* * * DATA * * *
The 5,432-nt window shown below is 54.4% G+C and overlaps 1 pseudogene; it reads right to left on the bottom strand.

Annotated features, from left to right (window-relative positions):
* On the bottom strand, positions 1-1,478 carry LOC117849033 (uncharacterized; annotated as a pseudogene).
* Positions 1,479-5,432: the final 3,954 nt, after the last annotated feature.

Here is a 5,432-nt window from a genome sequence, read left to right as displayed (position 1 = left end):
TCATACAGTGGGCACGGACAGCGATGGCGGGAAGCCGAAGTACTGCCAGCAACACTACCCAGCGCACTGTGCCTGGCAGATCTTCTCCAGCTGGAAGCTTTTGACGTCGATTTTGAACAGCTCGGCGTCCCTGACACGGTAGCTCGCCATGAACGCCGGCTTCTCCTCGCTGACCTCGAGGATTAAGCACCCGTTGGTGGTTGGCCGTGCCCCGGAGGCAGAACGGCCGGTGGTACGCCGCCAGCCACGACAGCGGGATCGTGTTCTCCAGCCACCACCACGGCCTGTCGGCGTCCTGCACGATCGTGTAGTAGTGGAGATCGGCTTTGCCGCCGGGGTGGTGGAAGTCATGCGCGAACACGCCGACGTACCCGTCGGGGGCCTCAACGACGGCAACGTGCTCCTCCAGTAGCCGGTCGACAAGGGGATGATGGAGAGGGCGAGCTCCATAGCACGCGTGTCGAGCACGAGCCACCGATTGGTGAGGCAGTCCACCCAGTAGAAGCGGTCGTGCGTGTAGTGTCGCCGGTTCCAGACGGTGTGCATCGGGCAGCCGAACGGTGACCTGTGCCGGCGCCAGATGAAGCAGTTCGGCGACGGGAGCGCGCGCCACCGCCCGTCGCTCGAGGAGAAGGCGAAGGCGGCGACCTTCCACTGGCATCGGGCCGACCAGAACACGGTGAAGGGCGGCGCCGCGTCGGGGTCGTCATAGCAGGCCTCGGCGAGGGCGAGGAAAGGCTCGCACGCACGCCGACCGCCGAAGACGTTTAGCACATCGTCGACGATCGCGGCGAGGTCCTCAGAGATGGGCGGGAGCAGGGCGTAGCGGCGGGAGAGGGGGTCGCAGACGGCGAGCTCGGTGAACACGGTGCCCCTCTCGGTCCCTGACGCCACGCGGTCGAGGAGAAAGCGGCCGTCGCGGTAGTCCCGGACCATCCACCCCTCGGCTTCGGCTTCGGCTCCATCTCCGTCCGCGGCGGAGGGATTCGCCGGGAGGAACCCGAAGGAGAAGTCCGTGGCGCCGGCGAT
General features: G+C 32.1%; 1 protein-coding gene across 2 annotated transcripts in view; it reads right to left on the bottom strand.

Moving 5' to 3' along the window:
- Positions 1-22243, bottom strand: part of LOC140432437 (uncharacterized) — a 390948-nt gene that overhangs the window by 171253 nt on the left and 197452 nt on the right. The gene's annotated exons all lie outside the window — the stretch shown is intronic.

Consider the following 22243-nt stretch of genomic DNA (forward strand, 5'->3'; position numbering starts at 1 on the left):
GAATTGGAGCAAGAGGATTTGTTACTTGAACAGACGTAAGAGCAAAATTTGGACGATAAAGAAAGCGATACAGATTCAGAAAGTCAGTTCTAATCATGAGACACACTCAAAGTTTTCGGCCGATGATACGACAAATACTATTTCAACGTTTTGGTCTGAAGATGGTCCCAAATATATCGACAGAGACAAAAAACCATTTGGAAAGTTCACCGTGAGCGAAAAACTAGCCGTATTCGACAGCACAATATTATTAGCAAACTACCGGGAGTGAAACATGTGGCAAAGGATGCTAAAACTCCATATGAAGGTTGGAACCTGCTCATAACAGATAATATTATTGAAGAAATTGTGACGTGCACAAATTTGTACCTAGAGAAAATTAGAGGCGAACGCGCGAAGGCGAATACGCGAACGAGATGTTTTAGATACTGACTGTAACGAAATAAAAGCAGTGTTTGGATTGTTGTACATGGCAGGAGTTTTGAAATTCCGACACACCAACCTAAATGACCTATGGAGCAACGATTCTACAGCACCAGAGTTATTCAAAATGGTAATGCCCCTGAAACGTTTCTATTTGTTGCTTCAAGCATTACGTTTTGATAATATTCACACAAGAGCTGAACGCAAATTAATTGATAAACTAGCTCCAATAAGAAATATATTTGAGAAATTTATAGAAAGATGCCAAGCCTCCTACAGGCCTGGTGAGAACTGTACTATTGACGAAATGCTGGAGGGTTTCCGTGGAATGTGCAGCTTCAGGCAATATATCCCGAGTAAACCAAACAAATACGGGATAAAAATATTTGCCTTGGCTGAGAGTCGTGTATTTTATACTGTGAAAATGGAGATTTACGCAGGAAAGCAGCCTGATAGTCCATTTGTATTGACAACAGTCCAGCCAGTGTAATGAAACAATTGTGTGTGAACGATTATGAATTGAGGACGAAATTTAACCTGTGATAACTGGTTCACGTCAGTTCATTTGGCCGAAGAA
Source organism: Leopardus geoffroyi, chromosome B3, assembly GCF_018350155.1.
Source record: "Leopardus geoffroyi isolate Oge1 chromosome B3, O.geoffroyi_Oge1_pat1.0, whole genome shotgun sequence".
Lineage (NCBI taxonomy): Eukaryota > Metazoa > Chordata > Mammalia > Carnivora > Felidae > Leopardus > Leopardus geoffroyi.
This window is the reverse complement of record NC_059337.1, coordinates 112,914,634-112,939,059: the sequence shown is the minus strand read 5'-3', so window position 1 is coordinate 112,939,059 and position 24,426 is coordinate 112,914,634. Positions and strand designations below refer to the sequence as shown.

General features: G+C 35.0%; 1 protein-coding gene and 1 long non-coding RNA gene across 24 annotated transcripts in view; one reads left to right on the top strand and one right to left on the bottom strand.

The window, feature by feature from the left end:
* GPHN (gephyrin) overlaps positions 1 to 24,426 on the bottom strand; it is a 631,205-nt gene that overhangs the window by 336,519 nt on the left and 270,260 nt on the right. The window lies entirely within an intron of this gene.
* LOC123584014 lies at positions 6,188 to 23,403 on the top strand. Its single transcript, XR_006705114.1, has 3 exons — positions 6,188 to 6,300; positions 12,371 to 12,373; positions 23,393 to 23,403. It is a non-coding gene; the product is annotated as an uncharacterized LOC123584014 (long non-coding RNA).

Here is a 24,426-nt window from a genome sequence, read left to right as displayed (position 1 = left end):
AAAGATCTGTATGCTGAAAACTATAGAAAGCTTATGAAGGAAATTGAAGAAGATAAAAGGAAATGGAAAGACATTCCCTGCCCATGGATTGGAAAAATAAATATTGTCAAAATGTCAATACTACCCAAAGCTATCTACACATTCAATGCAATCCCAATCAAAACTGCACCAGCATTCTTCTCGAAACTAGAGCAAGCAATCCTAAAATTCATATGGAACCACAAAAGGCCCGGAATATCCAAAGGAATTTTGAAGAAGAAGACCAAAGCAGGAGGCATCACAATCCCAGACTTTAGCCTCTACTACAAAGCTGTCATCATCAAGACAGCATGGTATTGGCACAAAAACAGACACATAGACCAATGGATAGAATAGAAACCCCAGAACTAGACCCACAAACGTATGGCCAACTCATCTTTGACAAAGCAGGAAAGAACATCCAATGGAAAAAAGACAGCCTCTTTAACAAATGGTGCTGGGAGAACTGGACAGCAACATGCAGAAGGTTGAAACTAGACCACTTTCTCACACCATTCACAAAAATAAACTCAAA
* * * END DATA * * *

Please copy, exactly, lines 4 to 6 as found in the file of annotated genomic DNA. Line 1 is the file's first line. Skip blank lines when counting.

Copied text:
* Positions 1,479-5,432: the final 3,954 nt, after the last annotated feature.

Here is a 5,432-nt window from a genome sequence, read left to right as displayed (position 1 = left end):
TCATACAGTGGGCACGGACAGCGATGGCGGGAAGCCGAAGTACTGCCAGCAACACTACCCAGCGCACTGTGCCTGGCAGATCTTCTCCAGCTGGAAGCTTTTGACGTCGATTTTGAACAGCTCGGCGTCCCTGACACGGTAGCTCGCCATGAACGCCGGCTTCTCCTCGCTGACCTCGAGGATTAAGCACCCGTTGGTGGTTGGCCGTGCCCCGGAGGCAGAACGGCCGGTGGTACGCCGCCAGCCACGACAGCGGGATCGTGTTCTCCAGCCACCACCACGGCCTGTCGGCGTCCTGCACGATCGTGTAGTAGTGGAGATCGGCTTTGCCGCCGGGGTGGTGGAAGTCATGCGCGAACACGCCGACGTACCCGTCGGGGGCCTCAACGACGGCAACGTGCTCCTCCAGTAGCCGGTCGACAAGGGGATGATGGAGAGGGCGAGCTCCATAGCACGCGTGTCGAGCACGAGCCACCGATTGGTGAGGCAGTCCACCCAGTAGAAGCGGTCGTGCGTGTAGTGTCGCCGGTTCCAGACGGTGTGCATCGGGCAGCCGAACGGTGACCTGTGCCGGCGCCAGATGAAGCAGTTCGGCGACGGGAGCGCGCGCCACCGCCCGTCGCTCGAGGAGAAGGCGAAGGCGGCGACCTTCCACTGGCATCGGGCCGACCAGAACACGGTGAAGGGCGGCGCCGCGTCGGGGTCGTCATAGCAGGCCTCGGCGAGGGCGAGGAAAGGCTCGCACGCACGCCGACCGCCGAAGACGTTTAGCACATCGTCGACGATCGCGGCGAGGTCCTCAGAGATGGGCGGGAGCAGGGCGTAGCGGCGGGAGAGGGGGTCGCAGACGGCGAGCTCGGTGAACACGGTGCCCCTCTCGGTCCCTGACGCCACGCGGTCGAGGAGAAAGCGGCCGTCGCGGTAGTCCCGGACCATCCACCCCTCGGCTTCGGCTTCGGCTCCATCTCCGTCCGCGGCGGAGGGATTCGCCGGGAGGAACCCGAAGGAGAAGTCCGTGGCGCCGGCGAT